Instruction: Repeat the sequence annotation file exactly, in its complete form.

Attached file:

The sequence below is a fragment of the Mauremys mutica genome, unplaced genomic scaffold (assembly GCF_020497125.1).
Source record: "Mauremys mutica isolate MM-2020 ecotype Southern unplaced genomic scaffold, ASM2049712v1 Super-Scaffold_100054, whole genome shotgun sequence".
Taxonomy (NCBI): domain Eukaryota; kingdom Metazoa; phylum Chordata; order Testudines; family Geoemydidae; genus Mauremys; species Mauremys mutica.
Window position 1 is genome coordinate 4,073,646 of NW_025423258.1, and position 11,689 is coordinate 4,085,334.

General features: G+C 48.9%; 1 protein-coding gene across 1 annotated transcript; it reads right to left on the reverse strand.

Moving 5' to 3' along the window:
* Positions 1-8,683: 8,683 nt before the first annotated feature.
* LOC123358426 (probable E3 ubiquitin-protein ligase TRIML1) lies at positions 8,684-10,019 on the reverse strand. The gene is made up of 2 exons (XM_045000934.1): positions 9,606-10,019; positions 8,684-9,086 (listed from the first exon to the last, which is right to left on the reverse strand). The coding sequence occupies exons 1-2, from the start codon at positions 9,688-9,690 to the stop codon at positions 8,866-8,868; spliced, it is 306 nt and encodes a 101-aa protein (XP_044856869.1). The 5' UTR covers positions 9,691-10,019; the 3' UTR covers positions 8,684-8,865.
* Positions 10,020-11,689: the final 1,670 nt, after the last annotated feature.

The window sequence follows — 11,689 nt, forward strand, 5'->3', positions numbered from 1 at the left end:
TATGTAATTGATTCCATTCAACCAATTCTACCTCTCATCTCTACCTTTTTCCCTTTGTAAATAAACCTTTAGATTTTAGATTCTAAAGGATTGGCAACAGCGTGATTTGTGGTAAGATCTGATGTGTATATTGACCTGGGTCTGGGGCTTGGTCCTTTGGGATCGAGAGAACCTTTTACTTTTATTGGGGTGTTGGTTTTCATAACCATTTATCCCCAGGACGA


The sequence below is a fragment of the Mauremys mutica genome, unplaced genomic scaffold (assembly GCF_020497125.1).
Source record: "Mauremys mutica isolate MM-2020 ecotype Southern unplaced genomic scaffold, ASM2049712v1 Super-Scaffold_100054, whole genome shotgun sequence".
Taxonomy (NCBI): domain Eukaryota; kingdom Metazoa; phylum Chordata; order Testudines; family Geoemydidae; genus Mauremys; species Mauremys mutica.
Window position 1 is genome coordinate 4,073,646 of NW_025423258.1, and position 11,689 is coordinate 4,085,334.

General features: G+C 48.9%; 1 protein-coding gene across 1 annotated transcript; it reads right to left on the reverse strand.

Moving 5' to 3' along the window:
* Positions 1-8,683: 8,683 nt before the first annotated feature.
* LOC123358426 (probable E3 ubiquitin-protein ligase TRIML1) lies at positions 8,684-10,019 on the reverse strand. The gene is made up of 2 exons (XM_045000934.1): positions 9,606-10,019; positions 8,684-9,086 (listed from the first exon to the last, which is right to left on the reverse strand). The coding sequence occupies exons 1-2, from the start codon at positions 9,688-9,690 to the stop codon at positions 8,866-8,868; spliced, it is 306 nt and encodes a 101-aa protein (XP_044856869.1). The 5' UTR covers positions 9,691-10,019; the 3' UTR covers positions 8,684-8,865.
* Positions 10,020-11,689: the final 1,670 nt, after the last annotated feature.

The window sequence follows — 11,689 nt, forward strand, 5'->3', positions numbered from 1 at the left end:
TATGTAATTGATTCCATTCAACCAATTCTACCTCTCATCTCTACCTTTTTCCCTTTGTAAATAAACCTTTAGATTTTAGATTCTAAAGGATTGGCAACAGCGTGATTTGTGGTAAGATCTGATGTGTATATTGACCTGGGTCTGGGGCTTGGTCCTTTGGGATCGAGAGAACCTTTTACTTTTATTGGGGTGTTGGTTTTCATAACCATTTATCCCCAGGACGA